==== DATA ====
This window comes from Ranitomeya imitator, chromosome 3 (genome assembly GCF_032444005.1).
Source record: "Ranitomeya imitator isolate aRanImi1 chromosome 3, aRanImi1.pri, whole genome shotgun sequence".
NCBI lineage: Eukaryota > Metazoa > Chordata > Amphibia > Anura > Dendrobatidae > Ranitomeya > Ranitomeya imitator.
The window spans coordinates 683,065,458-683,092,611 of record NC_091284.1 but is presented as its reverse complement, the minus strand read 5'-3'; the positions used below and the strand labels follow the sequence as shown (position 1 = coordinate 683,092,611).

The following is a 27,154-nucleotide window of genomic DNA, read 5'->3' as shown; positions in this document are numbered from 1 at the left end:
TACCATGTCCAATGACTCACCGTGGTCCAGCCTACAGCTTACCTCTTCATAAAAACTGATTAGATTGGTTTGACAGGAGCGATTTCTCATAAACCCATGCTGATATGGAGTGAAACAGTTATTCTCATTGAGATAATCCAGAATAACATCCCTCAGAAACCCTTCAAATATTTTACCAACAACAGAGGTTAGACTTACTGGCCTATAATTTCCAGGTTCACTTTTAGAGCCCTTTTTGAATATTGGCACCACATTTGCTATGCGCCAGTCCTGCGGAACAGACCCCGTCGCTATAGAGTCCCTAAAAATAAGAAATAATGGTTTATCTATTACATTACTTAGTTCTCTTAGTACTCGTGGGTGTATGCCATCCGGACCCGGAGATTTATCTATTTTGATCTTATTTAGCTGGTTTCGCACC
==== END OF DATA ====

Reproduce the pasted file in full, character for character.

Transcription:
This window comes from Ranitomeya imitator, chromosome 3 (genome assembly GCF_032444005.1).
Source record: "Ranitomeya imitator isolate aRanImi1 chromosome 3, aRanImi1.pri, whole genome shotgun sequence".
NCBI lineage: Eukaryota > Metazoa > Chordata > Amphibia > Anura > Dendrobatidae > Ranitomeya > Ranitomeya imitator.
The window spans coordinates 683,065,458-683,092,611 of record NC_091284.1 but is presented as its reverse complement, the minus strand read 5'-3'; the positions used below and the strand labels follow the sequence as shown (position 1 = coordinate 683,092,611).

The following is a 27,154-nucleotide window of genomic DNA, read 5'->3' as shown; positions in this document are numbered from 1 at the left end:
TACCATGTCCAATGACTCACCGTGGTCCAGCCTACAGCTTACCTCTTCATAAAAACTGATTAGATTGGTTTGACAGGAGCGATTTCTCATAAACCCATGCTGATATGGAGTGAAACAGTTATTCTCATTGAGATAATCCAGAATAACATCCCTCAGAAACCCTTCAAATATTTTACCAACAACAGAGGTTAGACTTACTGGCCTATAATTTCCAGGTTCACTTTTAGAGCCCTTTTTGAATATTGGCACCACATTTGCTATGCGCCAGTCCTGCGGAACAGACCCCGTCGCTATAGAGTCCCTAAAAATAAGAAATAATGGTTTATCTATTACATTACTTAGTTCTCTTAGTACTCGTGGGTGTATGCCATCCGGACCCGGAGATTTATCTATTTTGATCTTATTTAGCTGGTTTCGCACC